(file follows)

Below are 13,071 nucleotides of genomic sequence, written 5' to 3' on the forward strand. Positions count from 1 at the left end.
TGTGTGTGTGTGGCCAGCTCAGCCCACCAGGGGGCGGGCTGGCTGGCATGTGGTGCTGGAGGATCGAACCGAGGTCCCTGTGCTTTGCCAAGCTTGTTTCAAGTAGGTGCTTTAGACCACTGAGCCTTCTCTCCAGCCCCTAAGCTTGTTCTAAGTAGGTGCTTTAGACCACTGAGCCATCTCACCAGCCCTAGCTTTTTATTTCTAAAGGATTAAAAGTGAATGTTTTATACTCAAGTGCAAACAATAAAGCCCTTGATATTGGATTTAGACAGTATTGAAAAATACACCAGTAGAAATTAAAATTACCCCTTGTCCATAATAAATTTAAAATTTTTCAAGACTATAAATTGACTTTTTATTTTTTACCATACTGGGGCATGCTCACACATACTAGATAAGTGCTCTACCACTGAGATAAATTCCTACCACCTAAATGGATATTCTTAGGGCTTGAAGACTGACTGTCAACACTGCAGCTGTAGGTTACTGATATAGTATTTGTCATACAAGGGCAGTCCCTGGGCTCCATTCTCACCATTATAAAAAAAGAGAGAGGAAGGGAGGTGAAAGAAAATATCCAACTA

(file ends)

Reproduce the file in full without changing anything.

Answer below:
Below are 13,071 nucleotides of genomic sequence, written 5' to 3' on the forward strand. Positions count from 1 at the left end.
TGTGTGTGTGTGGCCAGCTCAGCCCACCAGGGGGCGGGCTGGCTGGCATGTGGTGCTGGAGGATCGAACCGAGGTCCCTGTGCTTTGCCAAGCTTGTTTCAAGTAGGTGCTTTAGACCACTGAGCCTTCTCTCCAGCCCCTAAGCTTGTTCTAAGTAGGTGCTTTAGACCACTGAGCCATCTCACCAGCCCTAGCTTTTTATTTCTAAAGGATTAAAAGTGAATGTTTTATACTCAAGTGCAAACAATAAAGCCCTTGATATTGGATTTAGACAGTATTGAAAAATACACCAGTAGAAATTAAAATTACCCCTTGTCCATAATAAATTTAAAATTTTTCAAGACTATAAATTGACTTTTTATTTTTTACCATACTGGGGCATGCTCACACATACTAGATAAGTGCTCTACCACTGAGATAAATTCCTACCACCTAAATGGATATTCTTAGGGCTTGAAGACTGACTGTCAACACTGCAGCTGTAGGTTACTGATATAGTATTTGTCATACAAGGGCAGTCCCTGGGCTCCATTCTCACCATTATAAAAAAAGAGAGAGGAAGGGAGGTGAAAGAAAATATCCAACTA